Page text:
Rep. David Scott (D-GA): "...affordable housing goals for both Freddie Mac and Fannie Mae require that 50 percent of units should be built for low-and moderate-income home buyers, and 20 percent for very low-income families... Yet, from 1998 to 2002, African-American home ownership rates only rose from 45.6 percent to 47.3 percent, less than 2 percent compared with the white average increase from 72 percent to 74.5 percent, huge gap remains. Clearly, the mission of Freddie Mac, and especially Fannie Mae, is to close that gap..."

Rep. Gregory Meeks (D-NY): "...I have to go to another hearing, I will try to be just real quick... I am just pissed off at [the regulator] because if it wasn't for you I don't think that we would be here in the first place. ...we are faced with is maybe some individuals who wanted to do away with GSEs in the first place, you have given them an excuse to try to have this forum [to change the] mission of what the GSEs had, which they have done a tremendous job... There has been nothing that was indicated is wrong, you know, with Fannie Mae... The question that then presents is the competence that your agency has with reference to deciding and regulating these GSEs."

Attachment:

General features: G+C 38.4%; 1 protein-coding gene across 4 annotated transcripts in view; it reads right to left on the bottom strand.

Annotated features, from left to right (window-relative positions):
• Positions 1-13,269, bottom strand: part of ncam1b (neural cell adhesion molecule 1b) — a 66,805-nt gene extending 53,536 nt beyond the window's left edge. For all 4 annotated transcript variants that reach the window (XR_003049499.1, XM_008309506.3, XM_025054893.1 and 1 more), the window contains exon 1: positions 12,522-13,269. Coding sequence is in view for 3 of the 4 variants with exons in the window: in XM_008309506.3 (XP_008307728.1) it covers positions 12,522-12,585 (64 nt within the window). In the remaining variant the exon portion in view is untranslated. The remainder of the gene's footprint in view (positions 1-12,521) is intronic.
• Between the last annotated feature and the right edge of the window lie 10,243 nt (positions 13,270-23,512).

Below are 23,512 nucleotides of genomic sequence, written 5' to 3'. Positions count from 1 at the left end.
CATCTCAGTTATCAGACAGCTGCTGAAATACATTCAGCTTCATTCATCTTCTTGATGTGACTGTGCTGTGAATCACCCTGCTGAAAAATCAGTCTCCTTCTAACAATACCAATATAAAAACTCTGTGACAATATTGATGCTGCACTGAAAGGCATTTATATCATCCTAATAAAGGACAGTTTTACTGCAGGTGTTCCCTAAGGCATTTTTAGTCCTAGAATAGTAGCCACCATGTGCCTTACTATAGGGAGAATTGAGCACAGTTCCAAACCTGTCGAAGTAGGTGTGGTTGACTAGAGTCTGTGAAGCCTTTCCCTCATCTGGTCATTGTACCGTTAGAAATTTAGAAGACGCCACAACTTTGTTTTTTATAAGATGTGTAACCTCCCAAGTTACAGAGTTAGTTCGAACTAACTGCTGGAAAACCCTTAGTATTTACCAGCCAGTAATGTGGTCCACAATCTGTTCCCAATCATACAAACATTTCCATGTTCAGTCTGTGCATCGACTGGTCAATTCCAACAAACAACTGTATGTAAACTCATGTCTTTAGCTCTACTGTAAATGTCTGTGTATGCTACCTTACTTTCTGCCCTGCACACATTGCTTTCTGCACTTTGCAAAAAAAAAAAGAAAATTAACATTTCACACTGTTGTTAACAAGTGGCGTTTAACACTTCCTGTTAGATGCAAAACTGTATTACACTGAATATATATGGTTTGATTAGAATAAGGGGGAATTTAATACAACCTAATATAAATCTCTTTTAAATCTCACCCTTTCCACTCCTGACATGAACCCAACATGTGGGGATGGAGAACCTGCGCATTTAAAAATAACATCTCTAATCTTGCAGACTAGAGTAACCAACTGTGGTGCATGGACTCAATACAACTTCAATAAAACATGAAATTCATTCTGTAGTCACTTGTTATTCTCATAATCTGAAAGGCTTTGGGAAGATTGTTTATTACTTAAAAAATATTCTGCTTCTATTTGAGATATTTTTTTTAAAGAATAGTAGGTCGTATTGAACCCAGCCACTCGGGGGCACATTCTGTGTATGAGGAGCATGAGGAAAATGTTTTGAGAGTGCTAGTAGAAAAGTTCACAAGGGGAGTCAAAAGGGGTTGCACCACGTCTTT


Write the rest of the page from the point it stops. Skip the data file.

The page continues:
Franklin Raines, former Clinton official and then-Chairman and CEO of Fannie Mae: "...In 1994, we launched our trillion-dollar commitment, a pledge to provide $1 trillion in financing for 10 million underserved families before the decade was over... In 2000... we launched a redoubled new pledge... to provide $2 trillion for 18 million underserved families before this decade is over. ...we are one of the best capitalized financial institutions in the world, when compared to the risk of our business... ...these assets are so riskless that their capital for holding them should be under 2 percent."

Rep. Barney Frank (D-MA): "I don't see any financial crisis."